|Biopsy Re HCV
Jun 18, 2006
In reading your answers over the past few months, I've noticed that you very fervently advocate liver biopsy. I'm on my second round of HCV treatment; 1st was peg-intron only with relapse, 2nd with another doctor is pegasys + ribavirin. (Didn't switch Drs. because of relapse, but rather due to falling CD4s after 20 yrs. of non-treatment for HIV). The 1st Dr. vacillated re biopsy every other appt., but in the end we didn't do it; 2nd Dr. hasn't mentioned it at all. I'm curious as to why some Drs. advocte for biopsy so much. I can't see where it has affected anyone's treatment choices. Is it a matter of the liver possibly being too far gone to bother with treatment? What information do you gather from biopsies, and how may it affect your next move?
Response from Dr. McGovern
Excellent questions. The reasons I like to get a biopsy in HIV-infected patients are the following:
1. If the patient has minimal disease, I offer the options of treatment versus no treatment.
2. If the patient has mild, moderate or severe hepatitis I recommend treatment. If the patient has significant side effects on treatment, I will still push on treatment in the patient with more advanced disease more than in the patient who has only mild disease.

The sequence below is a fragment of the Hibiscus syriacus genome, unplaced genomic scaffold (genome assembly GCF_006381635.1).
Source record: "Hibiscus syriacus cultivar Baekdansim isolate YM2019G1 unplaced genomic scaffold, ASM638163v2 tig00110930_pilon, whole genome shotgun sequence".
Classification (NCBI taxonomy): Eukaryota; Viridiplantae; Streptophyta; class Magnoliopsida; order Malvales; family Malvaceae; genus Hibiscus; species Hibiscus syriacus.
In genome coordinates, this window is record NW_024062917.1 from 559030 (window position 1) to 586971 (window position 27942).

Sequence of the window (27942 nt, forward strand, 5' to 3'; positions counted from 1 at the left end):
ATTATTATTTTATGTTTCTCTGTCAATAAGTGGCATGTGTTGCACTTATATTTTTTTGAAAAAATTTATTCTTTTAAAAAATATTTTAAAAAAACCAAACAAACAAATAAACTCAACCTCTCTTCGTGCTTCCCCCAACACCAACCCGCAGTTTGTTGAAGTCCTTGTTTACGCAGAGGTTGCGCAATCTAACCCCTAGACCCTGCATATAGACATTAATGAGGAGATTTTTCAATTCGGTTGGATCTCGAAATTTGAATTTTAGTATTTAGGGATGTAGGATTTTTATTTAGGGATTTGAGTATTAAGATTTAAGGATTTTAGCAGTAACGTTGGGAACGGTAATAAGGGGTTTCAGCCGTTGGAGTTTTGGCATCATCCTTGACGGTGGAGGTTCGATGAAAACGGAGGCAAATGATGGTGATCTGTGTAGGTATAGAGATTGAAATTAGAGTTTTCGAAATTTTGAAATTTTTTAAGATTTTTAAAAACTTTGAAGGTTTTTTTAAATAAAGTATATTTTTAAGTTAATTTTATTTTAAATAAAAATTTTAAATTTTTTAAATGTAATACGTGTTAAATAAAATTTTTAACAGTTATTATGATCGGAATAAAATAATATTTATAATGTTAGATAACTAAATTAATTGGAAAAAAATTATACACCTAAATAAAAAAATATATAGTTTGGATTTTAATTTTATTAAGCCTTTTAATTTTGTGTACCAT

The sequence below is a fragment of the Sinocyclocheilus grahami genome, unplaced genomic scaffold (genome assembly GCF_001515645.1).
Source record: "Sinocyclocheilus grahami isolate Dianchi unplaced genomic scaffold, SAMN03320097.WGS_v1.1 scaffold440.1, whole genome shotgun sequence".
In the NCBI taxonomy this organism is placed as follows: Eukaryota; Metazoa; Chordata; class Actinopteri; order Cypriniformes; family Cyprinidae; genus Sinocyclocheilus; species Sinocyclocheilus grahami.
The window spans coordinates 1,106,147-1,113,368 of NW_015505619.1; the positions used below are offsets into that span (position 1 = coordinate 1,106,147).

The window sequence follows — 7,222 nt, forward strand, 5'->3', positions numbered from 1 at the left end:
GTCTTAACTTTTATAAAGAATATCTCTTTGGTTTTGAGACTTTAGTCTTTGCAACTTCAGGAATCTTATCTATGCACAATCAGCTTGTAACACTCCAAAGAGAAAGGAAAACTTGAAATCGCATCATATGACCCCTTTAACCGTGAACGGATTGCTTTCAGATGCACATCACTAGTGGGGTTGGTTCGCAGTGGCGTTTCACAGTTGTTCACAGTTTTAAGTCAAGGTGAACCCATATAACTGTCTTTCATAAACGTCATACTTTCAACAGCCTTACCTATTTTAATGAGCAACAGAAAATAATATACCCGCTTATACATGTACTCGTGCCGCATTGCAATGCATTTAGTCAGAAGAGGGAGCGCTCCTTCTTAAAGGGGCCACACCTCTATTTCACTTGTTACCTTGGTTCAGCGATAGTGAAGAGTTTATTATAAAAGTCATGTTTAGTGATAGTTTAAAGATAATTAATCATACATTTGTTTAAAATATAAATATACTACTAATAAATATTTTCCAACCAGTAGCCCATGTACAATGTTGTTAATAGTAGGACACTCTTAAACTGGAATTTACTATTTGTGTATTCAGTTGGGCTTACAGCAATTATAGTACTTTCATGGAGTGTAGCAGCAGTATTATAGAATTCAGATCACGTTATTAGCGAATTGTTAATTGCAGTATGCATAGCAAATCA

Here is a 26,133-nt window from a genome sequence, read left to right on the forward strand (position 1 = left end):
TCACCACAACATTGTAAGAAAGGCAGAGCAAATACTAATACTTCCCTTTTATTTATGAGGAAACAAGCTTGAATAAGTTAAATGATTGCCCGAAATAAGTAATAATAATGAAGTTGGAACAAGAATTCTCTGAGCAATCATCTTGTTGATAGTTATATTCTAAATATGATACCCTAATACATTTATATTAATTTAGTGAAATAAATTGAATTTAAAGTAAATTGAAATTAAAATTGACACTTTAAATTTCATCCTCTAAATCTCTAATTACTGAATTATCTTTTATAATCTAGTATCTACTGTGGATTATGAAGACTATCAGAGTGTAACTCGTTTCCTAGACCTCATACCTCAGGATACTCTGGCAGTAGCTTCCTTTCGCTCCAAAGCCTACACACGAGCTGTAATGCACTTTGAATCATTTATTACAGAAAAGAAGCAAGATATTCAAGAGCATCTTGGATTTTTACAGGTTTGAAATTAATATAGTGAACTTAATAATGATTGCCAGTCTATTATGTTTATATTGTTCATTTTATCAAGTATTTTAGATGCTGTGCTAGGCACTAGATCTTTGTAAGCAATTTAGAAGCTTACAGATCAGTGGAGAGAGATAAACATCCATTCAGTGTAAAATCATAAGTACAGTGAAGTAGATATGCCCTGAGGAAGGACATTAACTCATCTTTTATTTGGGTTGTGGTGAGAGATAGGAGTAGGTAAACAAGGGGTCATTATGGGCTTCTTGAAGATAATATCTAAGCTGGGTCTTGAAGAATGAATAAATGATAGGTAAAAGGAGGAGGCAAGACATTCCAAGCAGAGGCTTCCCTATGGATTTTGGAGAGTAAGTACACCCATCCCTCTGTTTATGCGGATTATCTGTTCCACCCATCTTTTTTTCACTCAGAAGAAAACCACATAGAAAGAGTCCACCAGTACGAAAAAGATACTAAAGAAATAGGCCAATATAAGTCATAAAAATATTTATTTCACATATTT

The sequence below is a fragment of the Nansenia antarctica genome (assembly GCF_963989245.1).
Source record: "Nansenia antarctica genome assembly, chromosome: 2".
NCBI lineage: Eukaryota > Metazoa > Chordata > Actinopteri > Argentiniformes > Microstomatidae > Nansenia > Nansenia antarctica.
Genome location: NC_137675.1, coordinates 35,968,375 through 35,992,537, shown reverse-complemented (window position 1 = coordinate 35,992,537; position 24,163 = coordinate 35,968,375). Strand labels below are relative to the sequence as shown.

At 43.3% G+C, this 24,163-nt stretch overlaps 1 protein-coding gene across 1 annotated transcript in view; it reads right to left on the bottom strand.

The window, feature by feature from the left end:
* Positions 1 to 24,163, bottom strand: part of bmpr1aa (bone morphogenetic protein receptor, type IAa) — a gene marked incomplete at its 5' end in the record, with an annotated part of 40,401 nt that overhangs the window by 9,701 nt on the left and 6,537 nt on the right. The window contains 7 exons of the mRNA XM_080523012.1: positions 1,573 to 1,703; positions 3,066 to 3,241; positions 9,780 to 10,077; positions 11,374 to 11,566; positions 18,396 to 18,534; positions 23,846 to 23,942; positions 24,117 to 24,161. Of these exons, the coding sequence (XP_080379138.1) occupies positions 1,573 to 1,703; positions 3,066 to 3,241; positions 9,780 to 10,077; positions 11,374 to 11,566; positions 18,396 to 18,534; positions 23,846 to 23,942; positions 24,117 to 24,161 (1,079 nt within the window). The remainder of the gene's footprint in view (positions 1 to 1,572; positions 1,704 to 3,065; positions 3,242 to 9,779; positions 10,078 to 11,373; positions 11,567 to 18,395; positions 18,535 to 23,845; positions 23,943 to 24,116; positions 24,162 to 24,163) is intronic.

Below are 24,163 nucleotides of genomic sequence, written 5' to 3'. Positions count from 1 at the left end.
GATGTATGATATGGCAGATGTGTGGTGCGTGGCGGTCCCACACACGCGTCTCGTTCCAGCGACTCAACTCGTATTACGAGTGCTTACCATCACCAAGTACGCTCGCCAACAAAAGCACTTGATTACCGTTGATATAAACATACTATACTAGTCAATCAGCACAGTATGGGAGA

3. Patients can have cirrhosis without any tell-tale signs on examination or in their laboratories. This has been demonstrated in several studies in the hepatology literature. If my patient has cirrhosis, then I may want to change the dosing of their protease inhibitor for example. I would also want to investigate for esophageal varices that can come with cirrhosis. I would also want to treat to cure their hepatitis C; if I didn't get the result I wanted then I would want to refer them to a clinical trial looking at maintenance therapy.
There are more data now on using non-invasive markers of fibrosis - like fibrotest. These tests are not well-studied in HIV but the data are getting better and they may be helpful in telling who has mild versus advanced liver disease. They are not as helpful in between.
Also liver biopsies tell you a lot of information about fatty liver, which you can't get from a non-invasive marker. There are emerging data that the amount of steatosis is important in terms of risk of fibrosis progression - in patients with HCV alone and also now in HIV/HCV coinfected patients. There will be more data very soon.
Hope this is helpful.
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